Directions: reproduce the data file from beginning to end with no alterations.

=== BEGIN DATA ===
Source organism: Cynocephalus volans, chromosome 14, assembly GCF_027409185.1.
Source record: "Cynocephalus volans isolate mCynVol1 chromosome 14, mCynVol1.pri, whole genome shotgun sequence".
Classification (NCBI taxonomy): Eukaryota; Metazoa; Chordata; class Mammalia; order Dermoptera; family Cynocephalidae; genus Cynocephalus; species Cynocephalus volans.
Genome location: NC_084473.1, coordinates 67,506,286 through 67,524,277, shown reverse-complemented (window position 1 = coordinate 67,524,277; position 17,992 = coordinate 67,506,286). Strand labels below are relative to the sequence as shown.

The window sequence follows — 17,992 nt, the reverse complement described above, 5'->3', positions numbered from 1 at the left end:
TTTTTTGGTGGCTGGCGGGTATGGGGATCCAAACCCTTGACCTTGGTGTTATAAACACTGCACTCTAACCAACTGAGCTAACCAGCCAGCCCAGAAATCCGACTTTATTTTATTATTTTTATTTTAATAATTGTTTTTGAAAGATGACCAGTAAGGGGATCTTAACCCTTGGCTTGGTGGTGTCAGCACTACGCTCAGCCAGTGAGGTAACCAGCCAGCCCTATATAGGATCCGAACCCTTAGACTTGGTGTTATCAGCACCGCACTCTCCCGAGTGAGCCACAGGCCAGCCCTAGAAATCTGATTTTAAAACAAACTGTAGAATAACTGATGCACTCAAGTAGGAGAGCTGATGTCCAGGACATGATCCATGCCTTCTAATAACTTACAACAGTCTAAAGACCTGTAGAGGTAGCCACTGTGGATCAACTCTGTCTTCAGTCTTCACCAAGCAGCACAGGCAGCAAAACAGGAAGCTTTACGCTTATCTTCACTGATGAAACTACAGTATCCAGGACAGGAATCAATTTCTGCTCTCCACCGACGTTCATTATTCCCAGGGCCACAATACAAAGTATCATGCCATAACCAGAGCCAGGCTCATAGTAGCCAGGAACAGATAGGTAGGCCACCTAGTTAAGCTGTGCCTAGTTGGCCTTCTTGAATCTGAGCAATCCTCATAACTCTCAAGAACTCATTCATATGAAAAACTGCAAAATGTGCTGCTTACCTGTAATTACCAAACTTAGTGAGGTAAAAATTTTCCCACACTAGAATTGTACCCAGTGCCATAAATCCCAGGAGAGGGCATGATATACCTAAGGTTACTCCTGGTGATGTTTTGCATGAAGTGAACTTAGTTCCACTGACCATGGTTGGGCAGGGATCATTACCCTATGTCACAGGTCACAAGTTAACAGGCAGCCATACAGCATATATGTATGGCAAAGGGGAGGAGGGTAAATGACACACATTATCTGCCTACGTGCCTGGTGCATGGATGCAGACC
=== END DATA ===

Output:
Source organism: Cynocephalus volans, chromosome 14, assembly GCF_027409185.1.
Source record: "Cynocephalus volans isolate mCynVol1 chromosome 14, mCynVol1.pri, whole genome shotgun sequence".
Classification (NCBI taxonomy): Eukaryota; Metazoa; Chordata; class Mammalia; order Dermoptera; family Cynocephalidae; genus Cynocephalus; species Cynocephalus volans.
Genome location: NC_084473.1, coordinates 67,506,286 through 67,524,277, shown reverse-complemented (window position 1 = coordinate 67,524,277; position 17,992 = coordinate 67,506,286). Strand labels below are relative to the sequence as shown.

The window sequence follows — 17,992 nt, the reverse complement described above, 5'->3', positions numbered from 1 at the left end:
TTTTTTGGTGGCTGGCGGGTATGGGGATCCAAACCCTTGACCTTGGTGTTATAAACACTGCACTCTAACCAACTGAGCTAACCAGCCAGCCCAGAAATCCGACTTTATTTTATTATTTTTATTTTAATAATTGTTTTTGAAAGATGACCAGTAAGGGGATCTTAACCCTTGGCTTGGTGGTGTCAGCACTACGCTCAGCCAGTGAGGTAACCAGCCAGCCCTATATAGGATCCGAACCCTTAGACTTGGTGTTATCAGCACCGCACTCTCCCGAGTGAGCCACAGGCCAGCCCTAGAAATCTGATTTTAAAACAAACTGTAGAATAACTGATGCACTCAAGTAGGAGAGCTGATGTCCAGGACATGATCCATGCCTTCTAATAACTTACAACAGTCTAAAGACCTGTAGAGGTAGCCACTGTGGATCAACTCTGTCTTCAGTCTTCACCAAGCAGCACAGGCAGCAAAACAGGAAGCTTTACGCTTATCTTCACTGATGAAACTACAGTATCCAGGACAGGAATCAATTTCTGCTCTCCACCGACGTTCATTATTCCCAGGGCCACAATACAAAGTATCATGCCATAACCAGAGCCAGGCTCATAGTAGCCAGGAACAGATAGGTAGGCCACCTAGTTAAGCTGTGCCTAGTTGGCCTTCTTGAATCTGAGCAATCCTCATAACTCTCAAGAACTCATTCATATGAAAAACTGCAAAATGTGCTGCTTACCTGTAATTACCAAACTTAGTGAGGTAAAAATTTTCCCACACTAGAATTGTACCCAGTGCCATAAATCCCAGGAGAGGGCATGATATACCTAAGGTTACTCCTGGTGATGTTTTGCATGAAGTGAACTTAGTTCCACTGACCATGGTTGGGCAGGGATCATTACCCTATGTCACAGGTCACAAGTTAACAGGCAGCCATACAGCATATATGTATGGCAAAGGGGAGGAGGGTAAATGACACACATTATCTGCCTACGTGCCTGGTGCATGGATGCAGACC